THIS is a feel good story, I call it The Oroton Angel.
Two weeks ago my husband and I were having lunch at the Coffee Club in Garden City.
While waiting for our order I looked in the Oroton shop.
I came back, ate lunch and noticed a young lady walk past with the exact bag I had wanted an never bought.
I caught up to her after a 50-yard dash and asked her about her bag, and it turns out it was given to her by her sister.
The I told her my story, that when I turned 70 we climbed the Sydney Harbour Bridge, then went to a warehouse nearby.
There I saw the Oroton bag I wanted.
Sill me held it up and showed my husband waiting outside …. he shook his head!
We then went our separate ways … me, back to my slow-eating husband and she went shopping.
Then, out of the blue, the lady came to our table and gave me her bag!
I was so shocked, I barely said “thank you” but I shed many tears of joy.
My husband’s words to me: “Stop crying – people will think I’ve hit you.” Hahaha.
I would love you to publish this in your Letters to the Editor column in the hopes she may read your paper.
Not quite a museum piece
IN your story How just 18 feet made a museum (Herald, December 10, 2022) you state that: “The yacht (Australia II) had been purchased by the National Maritime Museum from a bankrupted Alan Bond…”.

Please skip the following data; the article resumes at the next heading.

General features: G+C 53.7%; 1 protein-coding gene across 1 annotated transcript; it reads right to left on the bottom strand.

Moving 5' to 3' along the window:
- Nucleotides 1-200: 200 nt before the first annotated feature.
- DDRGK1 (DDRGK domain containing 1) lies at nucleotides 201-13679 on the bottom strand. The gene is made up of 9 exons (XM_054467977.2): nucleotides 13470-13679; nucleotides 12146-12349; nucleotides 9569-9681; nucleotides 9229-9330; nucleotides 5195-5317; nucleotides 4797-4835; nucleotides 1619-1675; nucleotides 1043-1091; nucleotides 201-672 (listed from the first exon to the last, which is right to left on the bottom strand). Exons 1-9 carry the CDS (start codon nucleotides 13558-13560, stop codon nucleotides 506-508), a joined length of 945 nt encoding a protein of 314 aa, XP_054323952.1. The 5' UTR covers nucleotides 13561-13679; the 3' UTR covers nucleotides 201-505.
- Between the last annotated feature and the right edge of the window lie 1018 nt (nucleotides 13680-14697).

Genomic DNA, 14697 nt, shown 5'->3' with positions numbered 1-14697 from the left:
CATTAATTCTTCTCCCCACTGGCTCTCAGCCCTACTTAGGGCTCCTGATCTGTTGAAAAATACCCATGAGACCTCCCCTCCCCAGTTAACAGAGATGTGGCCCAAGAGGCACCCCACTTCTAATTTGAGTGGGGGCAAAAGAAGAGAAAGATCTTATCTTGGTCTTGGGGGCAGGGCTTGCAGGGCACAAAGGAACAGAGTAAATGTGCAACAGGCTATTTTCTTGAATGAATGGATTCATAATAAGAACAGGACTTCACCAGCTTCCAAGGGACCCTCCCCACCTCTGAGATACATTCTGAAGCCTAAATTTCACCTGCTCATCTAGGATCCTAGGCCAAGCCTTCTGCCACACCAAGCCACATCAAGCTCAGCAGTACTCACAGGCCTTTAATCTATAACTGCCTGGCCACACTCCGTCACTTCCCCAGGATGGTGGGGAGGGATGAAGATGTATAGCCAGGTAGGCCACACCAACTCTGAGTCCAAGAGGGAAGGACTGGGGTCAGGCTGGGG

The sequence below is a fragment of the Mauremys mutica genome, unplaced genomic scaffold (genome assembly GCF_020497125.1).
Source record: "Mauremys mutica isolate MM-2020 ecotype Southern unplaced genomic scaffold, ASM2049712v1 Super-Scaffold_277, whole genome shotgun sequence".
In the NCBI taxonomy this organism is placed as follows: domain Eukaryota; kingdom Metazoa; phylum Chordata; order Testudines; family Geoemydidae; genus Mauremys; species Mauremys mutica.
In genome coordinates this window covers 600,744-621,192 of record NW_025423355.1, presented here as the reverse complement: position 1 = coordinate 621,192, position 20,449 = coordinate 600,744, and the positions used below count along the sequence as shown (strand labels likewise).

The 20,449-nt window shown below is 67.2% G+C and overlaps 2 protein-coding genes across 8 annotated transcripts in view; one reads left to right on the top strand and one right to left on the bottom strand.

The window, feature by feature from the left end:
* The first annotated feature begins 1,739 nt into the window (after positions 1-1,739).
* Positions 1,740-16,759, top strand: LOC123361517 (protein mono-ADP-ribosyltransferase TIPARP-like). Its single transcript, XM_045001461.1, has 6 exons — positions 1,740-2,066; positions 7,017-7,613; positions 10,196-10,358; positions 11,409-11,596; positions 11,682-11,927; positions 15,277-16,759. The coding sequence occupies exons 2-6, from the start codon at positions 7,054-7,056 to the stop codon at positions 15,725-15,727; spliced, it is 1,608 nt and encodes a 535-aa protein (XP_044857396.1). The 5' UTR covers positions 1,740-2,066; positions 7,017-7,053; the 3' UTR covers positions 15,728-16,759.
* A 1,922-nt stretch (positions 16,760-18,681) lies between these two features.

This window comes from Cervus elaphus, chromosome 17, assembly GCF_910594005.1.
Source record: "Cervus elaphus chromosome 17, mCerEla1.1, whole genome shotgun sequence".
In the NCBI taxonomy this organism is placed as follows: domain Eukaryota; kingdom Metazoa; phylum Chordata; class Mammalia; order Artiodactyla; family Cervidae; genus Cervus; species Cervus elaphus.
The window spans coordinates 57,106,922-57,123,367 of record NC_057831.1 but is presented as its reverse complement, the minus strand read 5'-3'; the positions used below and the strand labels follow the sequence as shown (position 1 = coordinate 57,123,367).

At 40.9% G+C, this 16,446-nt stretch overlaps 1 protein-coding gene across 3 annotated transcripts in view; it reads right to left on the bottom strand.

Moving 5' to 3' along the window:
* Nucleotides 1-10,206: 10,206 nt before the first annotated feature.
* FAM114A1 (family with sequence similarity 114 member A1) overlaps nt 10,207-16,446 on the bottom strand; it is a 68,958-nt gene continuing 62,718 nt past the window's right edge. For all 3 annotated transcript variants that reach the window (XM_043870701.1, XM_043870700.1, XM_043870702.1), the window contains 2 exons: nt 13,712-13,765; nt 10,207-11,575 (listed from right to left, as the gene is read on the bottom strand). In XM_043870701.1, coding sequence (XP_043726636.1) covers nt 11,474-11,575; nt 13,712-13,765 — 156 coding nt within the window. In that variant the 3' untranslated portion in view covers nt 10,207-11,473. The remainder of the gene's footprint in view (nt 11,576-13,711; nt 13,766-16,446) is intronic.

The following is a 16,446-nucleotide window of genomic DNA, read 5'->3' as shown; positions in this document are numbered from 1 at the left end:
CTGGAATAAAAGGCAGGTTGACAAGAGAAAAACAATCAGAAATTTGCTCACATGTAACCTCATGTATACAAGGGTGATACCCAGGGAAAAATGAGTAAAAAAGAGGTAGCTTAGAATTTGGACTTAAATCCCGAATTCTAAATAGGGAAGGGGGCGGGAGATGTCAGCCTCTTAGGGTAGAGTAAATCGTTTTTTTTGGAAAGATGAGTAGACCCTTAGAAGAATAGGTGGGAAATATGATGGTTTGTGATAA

This is not correct. The accurate string of events was that within a couple of days of Australia II winning the America’s Cup in Newport in 1983 the team was contacted by the Italian Azzurra Syndicate that was backed by the Aga Kahn and offered $2 million for the yacht.
The offer was refused.
The team then contacted the federal government and asked if there was interest in purchasing the boat.
The result was that the federal government matched the Italian offer but added that the Australia II team could continue to use the yacht in their work to try and defend the Cup.
After Australia III and IV were built and sailing, Australia II was retired and was sent to Sydney to be one of the the main exhibits at the new Australian National Maritime Museum that was specifically designed to house her.
In the late 1990s the then prime minister Paul Keating decided that many artefacts in various national collections should be sent back to the state to which they most clearly related.
This resulted in Australia II being sent back to WA and, as you rightly relate, the drive by Richard Court to build a new museum capable of housing house her and other important state vessels and maritime material.
Project Manager and crewman of Australia II
The Ed says: Thanks for the correction, John.
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